June 21, 2018 Meeting Highlights

Jun 21, 2018 | Commission Meeting Highlights

The Commission held its June public meeting at Sonoma State University in Rohnert Park. Judy Sakaki, the University President, and the Rohnert Park City Councilmembers welcomed the Commission and shared background about the University and the community. During the meeting, the Commission issued dozens of leases, permits, and agreements and authorized other actions for the use and occupation of the Commission’s lands and resources. Below is a snapshot of many of the updates staff presented on significant Commission initiatives, programs, and projects

San Diego Ocean Planning Partnership

There was a presentation about the California State Lands Commission and the Port of San Diego Ocean Planning Partnership, a collaborative ocean planning pilot program in the ocean space offshore San Diego County. A preliminary assessment report about the collaborative is slated for completion later this year, as is an interactive spatial tool that will provide a way to visually explore the planning area and help users identify opportunities and challenges. Staff explained they are continuing to compile scientific peer-reviewed data and information to ensure the use of best available science and data in the spatial tool, and that there will be another public workshop in the late Summer or Fall before the draft assessment report is released.

Environmental Justice

The Commission was updated on its progress overhauling its Environmental Justice Policy that reflects input from environmental justice communities, and about its June community roundtable in Oakland jointly hosted with the California Coastal Commission and San Francisco Bay Conservation and Development Commission. Additionally, an Environmental Justice Working Group, comprised of eight advocacy groups, presented recommendations to the Commission for consideration in its policy. The conversation was robust and the Commission reinforced how important this work is and their commitment to environmental justice and equity.

Becker Well Remediation Project and implementation of SB 44 (Jackson, 2017)

Staff updated the Commission about its successful completion of the Becker Well Remediation Project in Summerland, California, and provided an update on its implementation of SB 44 (Jackson, 2017), which codified and funded the Commission’s Coastal Hazards and Legacy Oil and Gas Well Removal and Remediation Program. The Commission also delegated authority to the Executive Officer to solicit proposals to prepare and execute an engineering plan to permanently abandoned three additional legacy wells in the Summerland Oil Field. The Commission is looking forward to getting to work on the other wells and continuing to reduce the presence of oil at Summerland beach.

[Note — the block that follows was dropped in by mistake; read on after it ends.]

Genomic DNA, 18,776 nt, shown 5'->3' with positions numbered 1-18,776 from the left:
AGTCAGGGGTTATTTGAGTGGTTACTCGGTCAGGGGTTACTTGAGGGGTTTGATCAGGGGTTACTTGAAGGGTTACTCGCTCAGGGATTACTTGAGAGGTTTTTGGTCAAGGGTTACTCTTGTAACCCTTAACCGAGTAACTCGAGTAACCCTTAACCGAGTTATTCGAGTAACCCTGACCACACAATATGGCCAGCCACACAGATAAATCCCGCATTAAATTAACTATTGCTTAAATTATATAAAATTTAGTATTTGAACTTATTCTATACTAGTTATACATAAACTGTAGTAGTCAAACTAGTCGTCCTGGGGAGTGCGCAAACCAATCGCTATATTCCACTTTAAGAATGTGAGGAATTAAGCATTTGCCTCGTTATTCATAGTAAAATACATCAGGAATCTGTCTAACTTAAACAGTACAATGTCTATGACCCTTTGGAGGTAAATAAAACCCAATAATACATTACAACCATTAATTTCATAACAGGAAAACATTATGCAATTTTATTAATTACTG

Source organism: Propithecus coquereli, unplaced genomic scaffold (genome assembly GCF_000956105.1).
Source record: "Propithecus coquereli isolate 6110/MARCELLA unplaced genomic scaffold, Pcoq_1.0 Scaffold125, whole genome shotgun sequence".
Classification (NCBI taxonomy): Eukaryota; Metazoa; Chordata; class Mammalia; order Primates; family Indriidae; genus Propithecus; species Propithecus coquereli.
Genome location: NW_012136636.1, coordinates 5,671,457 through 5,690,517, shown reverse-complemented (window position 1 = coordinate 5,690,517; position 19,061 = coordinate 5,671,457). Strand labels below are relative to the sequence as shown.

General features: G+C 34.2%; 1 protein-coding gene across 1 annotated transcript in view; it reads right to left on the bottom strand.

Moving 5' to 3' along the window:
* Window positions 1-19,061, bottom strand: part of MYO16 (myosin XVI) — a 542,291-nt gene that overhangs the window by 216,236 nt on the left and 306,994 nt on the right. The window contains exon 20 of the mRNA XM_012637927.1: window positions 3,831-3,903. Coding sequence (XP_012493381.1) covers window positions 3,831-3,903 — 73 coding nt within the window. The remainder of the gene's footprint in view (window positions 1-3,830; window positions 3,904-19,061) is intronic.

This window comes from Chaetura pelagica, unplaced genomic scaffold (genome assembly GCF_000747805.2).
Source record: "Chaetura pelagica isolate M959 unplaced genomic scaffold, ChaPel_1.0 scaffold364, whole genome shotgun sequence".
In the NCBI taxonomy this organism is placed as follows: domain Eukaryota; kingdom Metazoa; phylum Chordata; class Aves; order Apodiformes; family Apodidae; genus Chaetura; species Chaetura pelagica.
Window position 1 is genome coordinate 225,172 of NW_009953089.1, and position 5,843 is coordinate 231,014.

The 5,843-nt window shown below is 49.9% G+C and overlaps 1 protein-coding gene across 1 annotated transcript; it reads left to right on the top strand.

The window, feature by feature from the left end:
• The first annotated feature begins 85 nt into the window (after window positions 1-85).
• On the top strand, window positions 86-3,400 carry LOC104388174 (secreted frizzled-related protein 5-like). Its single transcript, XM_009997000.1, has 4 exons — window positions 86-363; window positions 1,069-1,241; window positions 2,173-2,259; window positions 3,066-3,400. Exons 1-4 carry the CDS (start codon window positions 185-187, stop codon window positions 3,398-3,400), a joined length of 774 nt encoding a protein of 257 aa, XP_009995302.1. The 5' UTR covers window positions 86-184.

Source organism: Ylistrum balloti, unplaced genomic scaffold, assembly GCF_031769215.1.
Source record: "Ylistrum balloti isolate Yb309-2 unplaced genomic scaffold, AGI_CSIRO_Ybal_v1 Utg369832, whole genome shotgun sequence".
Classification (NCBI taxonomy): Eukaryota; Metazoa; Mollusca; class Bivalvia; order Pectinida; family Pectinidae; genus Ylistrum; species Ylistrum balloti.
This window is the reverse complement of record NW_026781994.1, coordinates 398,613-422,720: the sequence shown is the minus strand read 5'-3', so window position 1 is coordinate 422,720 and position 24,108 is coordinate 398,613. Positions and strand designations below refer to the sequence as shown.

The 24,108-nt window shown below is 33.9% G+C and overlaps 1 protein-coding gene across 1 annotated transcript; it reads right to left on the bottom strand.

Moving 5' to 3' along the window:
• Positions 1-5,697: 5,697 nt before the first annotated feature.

Selby Slag Remediation Project

The Commission received an update about the Selby Slag Remediation Project, a 66-acre cleanup site in Contra Costa County near the Bay and the communities of Rodeo and Crockett. Staff reported that initial construction work is estimated to take three years, and then long-term pumping and treatment of the contaminated groundwater, monitoring, maintenance, and toxic metal removal will continue for decades. The Department of Toxic Substances Control, the administering agency, has prepared a draft Environmental Impact Report for clean up and is expected to respond to the comments in the coming weeks or months. The Commission will work closely with the Department and the community as the project proceeds and on future uses of the site.

Marine Invasive Species Program-funded study: “Feasibility study of shore-based ballast water reception and treatment facilities in California

The Commission was updated about a new Commission funded report by the Delta Stewardship Council that evaluates the feasibility of shore-based ballast water reception and treatment facilities in California. Glosten, a naval architecture and marine engineering consultancy, led the study and provided expertise on marine vessel design and operations. This study is critical to California’s ability to assess the availability of ballast water treatment technologies to comply with its ballast water discharge standards. The studies findings will be incorporated into a report to the Legislature later this year.